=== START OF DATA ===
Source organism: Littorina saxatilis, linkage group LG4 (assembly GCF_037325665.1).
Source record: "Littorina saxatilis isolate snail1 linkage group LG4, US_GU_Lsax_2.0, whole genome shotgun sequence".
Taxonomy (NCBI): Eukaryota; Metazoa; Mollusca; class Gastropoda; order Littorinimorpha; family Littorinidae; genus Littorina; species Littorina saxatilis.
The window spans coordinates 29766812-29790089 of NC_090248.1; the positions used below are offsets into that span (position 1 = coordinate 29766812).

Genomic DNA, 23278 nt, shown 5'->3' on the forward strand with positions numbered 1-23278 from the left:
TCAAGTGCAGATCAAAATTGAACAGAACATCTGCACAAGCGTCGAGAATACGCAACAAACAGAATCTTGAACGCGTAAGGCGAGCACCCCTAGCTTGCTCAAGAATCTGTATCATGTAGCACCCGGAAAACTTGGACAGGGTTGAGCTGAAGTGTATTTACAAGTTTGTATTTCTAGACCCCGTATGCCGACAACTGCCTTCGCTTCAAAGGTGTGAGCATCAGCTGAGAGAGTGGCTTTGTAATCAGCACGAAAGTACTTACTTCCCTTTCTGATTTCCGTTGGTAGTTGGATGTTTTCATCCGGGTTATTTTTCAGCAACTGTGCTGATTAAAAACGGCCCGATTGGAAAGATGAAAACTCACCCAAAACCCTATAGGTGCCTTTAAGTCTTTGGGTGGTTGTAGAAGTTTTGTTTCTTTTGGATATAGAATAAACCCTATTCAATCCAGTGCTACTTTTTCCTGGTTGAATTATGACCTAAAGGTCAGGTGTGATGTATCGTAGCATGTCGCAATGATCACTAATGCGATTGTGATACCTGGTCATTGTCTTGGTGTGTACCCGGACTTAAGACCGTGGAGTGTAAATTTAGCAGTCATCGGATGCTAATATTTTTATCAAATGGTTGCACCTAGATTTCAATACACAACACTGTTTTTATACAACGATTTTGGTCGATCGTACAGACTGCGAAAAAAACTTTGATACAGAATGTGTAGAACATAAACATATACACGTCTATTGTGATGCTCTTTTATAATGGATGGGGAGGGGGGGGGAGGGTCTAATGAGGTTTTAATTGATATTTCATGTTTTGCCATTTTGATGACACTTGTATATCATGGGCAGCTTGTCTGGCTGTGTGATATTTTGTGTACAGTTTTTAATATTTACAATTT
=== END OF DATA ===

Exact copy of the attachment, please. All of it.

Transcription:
Source organism: Littorina saxatilis, linkage group LG4 (assembly GCF_037325665.1).
Source record: "Littorina saxatilis isolate snail1 linkage group LG4, US_GU_Lsax_2.0, whole genome shotgun sequence".
Taxonomy (NCBI): Eukaryota; Metazoa; Mollusca; class Gastropoda; order Littorinimorpha; family Littorinidae; genus Littorina; species Littorina saxatilis.
The window spans coordinates 29766812-29790089 of NC_090248.1; the positions used below are offsets into that span (position 1 = coordinate 29766812).

Genomic DNA, 23278 nt, shown 5'->3' on the forward strand with positions numbered 1-23278 from the left:
TCAAGTGCAGATCAAAATTGAACAGAACATCTGCACAAGCGTCGAGAATACGCAACAAACAGAATCTTGAACGCGTAAGGCGAGCACCCCTAGCTTGCTCAAGAATCTGTATCATGTAGCACCCGGAAAACTTGGACAGGGTTGAGCTGAAGTGTATTTACAAGTTTGTATTTCTAGACCCCGTATGCCGACAACTGCCTTCGCTTCAAAGGTGTGAGCATCAGCTGAGAGAGTGGCTTTGTAATCAGCACGAAAGTACTTACTTCCCTTTCTGATTTCCGTTGGTAGTTGGATGTTTTCATCCGGGTTATTTTTCAGCAACTGTGCTGATTAAAAACGGCCCGATTGGAAAGATGAAAACTCACCCAAAACCCTATAGGTGCCTTTAAGTCTTTGGGTGGTTGTAGAAGTTTTGTTTCTTTTGGATATAGAATAAACCCTATTCAATCCAGTGCTACTTTTTCCTGGTTGAATTATGACCTAAAGGTCAGGTGTGATGTATCGTAGCATGTCGCAATGATCACTAATGCGATTGTGATACCTGGTCATTGTCTTGGTGTGTACCCGGACTTAAGACCGTGGAGTGTAAATTTAGCAGTCATCGGATGCTAATATTTTTATCAAATGGTTGCACCTAGATTTCAATACACAACACTGTTTTTATACAACGATTTTGGTCGATCGTACAGACTGCGAAAAAAACTTTGATACAGAATGTGTAGAACATAAACATATACACGTCTATTGTGATGCTCTTTTATAATGGATGGGGAGGGGGGGGGAGGGTCTAATGAGGTTTTAATTGATATTTCATGTTTTGCCATTTTGATGACACTTGTATATCATGGGCAGCTTGTCTGGCTGTGTGATATTTTGTGTACAGTTTTTAATATTTACAATTT